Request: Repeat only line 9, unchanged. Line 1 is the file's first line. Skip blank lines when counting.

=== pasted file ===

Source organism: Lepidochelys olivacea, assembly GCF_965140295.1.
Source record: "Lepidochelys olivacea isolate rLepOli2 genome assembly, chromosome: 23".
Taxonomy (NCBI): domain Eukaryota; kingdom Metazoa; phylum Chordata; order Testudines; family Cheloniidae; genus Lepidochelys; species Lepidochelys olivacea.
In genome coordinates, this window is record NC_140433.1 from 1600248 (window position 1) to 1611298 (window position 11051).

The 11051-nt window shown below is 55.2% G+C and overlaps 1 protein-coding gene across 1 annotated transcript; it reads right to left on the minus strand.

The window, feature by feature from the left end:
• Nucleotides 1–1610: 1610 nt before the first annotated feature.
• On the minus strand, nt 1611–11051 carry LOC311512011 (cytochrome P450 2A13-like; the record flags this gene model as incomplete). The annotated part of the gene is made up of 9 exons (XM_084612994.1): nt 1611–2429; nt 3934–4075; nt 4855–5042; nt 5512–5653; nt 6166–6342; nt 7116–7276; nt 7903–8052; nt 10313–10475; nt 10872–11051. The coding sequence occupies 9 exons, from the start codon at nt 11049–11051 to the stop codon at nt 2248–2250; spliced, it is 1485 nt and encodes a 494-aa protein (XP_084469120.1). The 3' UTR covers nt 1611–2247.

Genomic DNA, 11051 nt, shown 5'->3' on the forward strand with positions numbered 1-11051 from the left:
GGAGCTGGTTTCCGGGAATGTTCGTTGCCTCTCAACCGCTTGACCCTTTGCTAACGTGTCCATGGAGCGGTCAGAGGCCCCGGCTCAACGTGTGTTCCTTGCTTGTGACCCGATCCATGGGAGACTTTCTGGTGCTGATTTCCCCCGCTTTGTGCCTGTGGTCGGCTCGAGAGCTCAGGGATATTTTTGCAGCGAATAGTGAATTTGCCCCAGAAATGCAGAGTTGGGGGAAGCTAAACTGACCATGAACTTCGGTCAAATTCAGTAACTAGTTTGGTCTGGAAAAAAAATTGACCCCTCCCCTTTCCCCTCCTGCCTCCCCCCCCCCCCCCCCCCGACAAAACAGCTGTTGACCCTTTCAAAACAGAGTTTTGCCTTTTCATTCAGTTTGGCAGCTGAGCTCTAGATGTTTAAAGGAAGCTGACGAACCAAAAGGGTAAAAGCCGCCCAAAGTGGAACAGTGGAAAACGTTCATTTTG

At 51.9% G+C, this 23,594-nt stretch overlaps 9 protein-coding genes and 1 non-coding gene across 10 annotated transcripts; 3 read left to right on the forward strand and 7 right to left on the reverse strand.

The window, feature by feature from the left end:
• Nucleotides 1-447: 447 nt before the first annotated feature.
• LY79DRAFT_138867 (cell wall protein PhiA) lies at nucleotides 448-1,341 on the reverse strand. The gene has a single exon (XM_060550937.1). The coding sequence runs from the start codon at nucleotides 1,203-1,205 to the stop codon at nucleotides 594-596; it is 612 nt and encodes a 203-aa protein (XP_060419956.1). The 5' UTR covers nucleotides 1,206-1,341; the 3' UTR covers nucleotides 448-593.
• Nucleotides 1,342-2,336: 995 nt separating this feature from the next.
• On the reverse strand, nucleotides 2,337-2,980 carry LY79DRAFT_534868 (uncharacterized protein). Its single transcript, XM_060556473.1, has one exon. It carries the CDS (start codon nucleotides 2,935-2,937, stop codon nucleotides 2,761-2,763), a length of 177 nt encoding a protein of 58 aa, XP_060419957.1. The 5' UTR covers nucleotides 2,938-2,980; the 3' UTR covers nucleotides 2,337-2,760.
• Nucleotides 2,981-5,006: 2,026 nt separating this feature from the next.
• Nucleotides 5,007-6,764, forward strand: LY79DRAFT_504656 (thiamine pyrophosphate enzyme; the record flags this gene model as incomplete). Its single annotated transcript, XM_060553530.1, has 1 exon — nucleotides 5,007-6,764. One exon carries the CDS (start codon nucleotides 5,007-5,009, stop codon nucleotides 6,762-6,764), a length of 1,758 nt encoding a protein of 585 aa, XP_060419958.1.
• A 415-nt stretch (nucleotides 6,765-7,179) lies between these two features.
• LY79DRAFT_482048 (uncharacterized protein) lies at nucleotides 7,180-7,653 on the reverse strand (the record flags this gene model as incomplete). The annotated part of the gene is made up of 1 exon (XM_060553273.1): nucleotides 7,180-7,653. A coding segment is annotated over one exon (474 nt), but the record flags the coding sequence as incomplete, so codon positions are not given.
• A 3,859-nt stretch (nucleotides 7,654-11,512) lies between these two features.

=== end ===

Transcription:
Genomic DNA, 11051 nt, shown 5'->3' on the forward strand with positions numbered 1-11051 from the left: